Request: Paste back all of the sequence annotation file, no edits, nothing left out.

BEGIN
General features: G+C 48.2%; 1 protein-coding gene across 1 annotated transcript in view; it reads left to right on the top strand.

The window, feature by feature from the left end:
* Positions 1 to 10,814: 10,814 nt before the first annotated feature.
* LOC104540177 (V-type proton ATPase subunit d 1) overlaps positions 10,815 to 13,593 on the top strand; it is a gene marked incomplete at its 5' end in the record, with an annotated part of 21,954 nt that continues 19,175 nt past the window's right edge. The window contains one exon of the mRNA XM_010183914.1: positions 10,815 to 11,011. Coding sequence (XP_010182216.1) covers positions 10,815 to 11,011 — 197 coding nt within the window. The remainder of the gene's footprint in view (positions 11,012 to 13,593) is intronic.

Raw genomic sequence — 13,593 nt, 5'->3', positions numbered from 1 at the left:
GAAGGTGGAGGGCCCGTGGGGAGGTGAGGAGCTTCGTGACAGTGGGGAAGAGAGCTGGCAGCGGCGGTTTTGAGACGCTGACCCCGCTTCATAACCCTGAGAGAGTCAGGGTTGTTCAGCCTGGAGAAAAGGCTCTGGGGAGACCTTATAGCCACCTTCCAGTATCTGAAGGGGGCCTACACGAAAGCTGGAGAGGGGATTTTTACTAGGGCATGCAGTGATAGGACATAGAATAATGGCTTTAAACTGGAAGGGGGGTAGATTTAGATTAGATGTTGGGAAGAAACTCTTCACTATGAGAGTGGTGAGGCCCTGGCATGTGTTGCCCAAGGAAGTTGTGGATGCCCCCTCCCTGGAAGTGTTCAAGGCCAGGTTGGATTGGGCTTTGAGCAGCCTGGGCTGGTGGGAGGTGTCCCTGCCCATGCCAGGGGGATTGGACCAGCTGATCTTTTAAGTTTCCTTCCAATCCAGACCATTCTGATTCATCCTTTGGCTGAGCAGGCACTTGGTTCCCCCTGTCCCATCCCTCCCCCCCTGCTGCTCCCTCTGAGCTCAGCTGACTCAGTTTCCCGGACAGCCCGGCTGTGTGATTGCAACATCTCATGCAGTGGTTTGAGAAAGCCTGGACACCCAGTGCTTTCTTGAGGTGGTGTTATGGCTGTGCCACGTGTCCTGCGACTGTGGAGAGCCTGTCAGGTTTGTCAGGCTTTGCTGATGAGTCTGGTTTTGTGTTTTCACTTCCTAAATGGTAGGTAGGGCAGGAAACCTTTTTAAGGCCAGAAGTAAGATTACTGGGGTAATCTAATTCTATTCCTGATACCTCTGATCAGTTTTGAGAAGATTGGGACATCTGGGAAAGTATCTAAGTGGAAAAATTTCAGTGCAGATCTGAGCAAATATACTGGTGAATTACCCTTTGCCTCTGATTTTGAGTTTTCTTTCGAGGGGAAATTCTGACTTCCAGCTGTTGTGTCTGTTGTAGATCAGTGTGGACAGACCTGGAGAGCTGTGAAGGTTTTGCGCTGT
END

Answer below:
General features: G+C 48.2%; 1 protein-coding gene across 1 annotated transcript in view; it reads left to right on the top strand.

The window, feature by feature from the left end:
* Positions 1 to 10,814: 10,814 nt before the first annotated feature.
* LOC104540177 (V-type proton ATPase subunit d 1) overlaps positions 10,815 to 13,593 on the top strand; it is a gene marked incomplete at its 5' end in the record, with an annotated part of 21,954 nt that continues 19,175 nt past the window's right edge. The window contains one exon of the mRNA XM_010183914.1: positions 10,815 to 11,011. Coding sequence (XP_010182216.1) covers positions 10,815 to 11,011 — 197 coding nt within the window. The remainder of the gene's footprint in view (positions 11,012 to 13,593) is intronic.

Raw genomic sequence — 13,593 nt, 5'->3', positions numbered from 1 at the left:
GAAGGTGGAGGGCCCGTGGGGAGGTGAGGAGCTTCGTGACAGTGGGGAAGAGAGCTGGCAGCGGCGGTTTTGAGACGCTGACCCCGCTTCATAACCCTGAGAGAGTCAGGGTTGTTCAGCCTGGAGAAAAGGCTCTGGGGAGACCTTATAGCCACCTTCCAGTATCTGAAGGGGGCCTACACGAAAGCTGGAGAGGGGATTTTTACTAGGGCATGCAGTGATAGGACATAGAATAATGGCTTTAAACTGGAAGGGGGGTAGATTTAGATTAGATGTTGGGAAGAAACTCTTCACTATGAGAGTGGTGAGGCCCTGGCATGTGTTGCCCAAGGAAGTTGTGGATGCCCCCTCCCTGGAAGTGTTCAAGGCCAGGTTGGATTGGGCTTTGAGCAGCCTGGGCTGGTGGGAGGTGTCCCTGCCCATGCCAGGGGGATTGGACCAGCTGATCTTTTAAGTTTCCTTCCAATCCAGACCATTCTGATTCATCCTTTGGCTGAGCAGGCACTTGGTTCCCCCTGTCCCATCCCTCCCCCCCTGCTGCTCCCTCTGAGCTCAGCTGACTCAGTTTCCCGGACAGCCCGGCTGTGTGATTGCAACATCTCATGCAGTGGTTTGAGAAAGCCTGGACACCCAGTGCTTTCTTGAGGTGGTGTTATGGCTGTGCCACGTGTCCTGCGACTGTGGAGAGCCTGTCAGGTTTGTCAGGCTTTGCTGATGAGTCTGGTTTTGTGTTTTCACTTCCTAAATGGTAGGTAGGGCAGGAAACCTTTTTAAGGCCAGAAGTAAGATTACTGGGGTAATCTAATTCTATTCCTGATACCTCTGATCAGTTTTGAGAAGATTGGGACATCTGGGAAAGTATCTAAGTGGAAAAATTTCAGTGCAGATCTGAGCAAATATACTGGTGAATTACCCTTTGCCTCTGATTTTGAGTTTTCTTTCGAGGGGAAATTCTGACTTCCAGCTGTTGTGTCTGTTGTAGATCAGTGTGGACAGACCTGGAGAGCTGTGAAGGTTTTGCGCTGT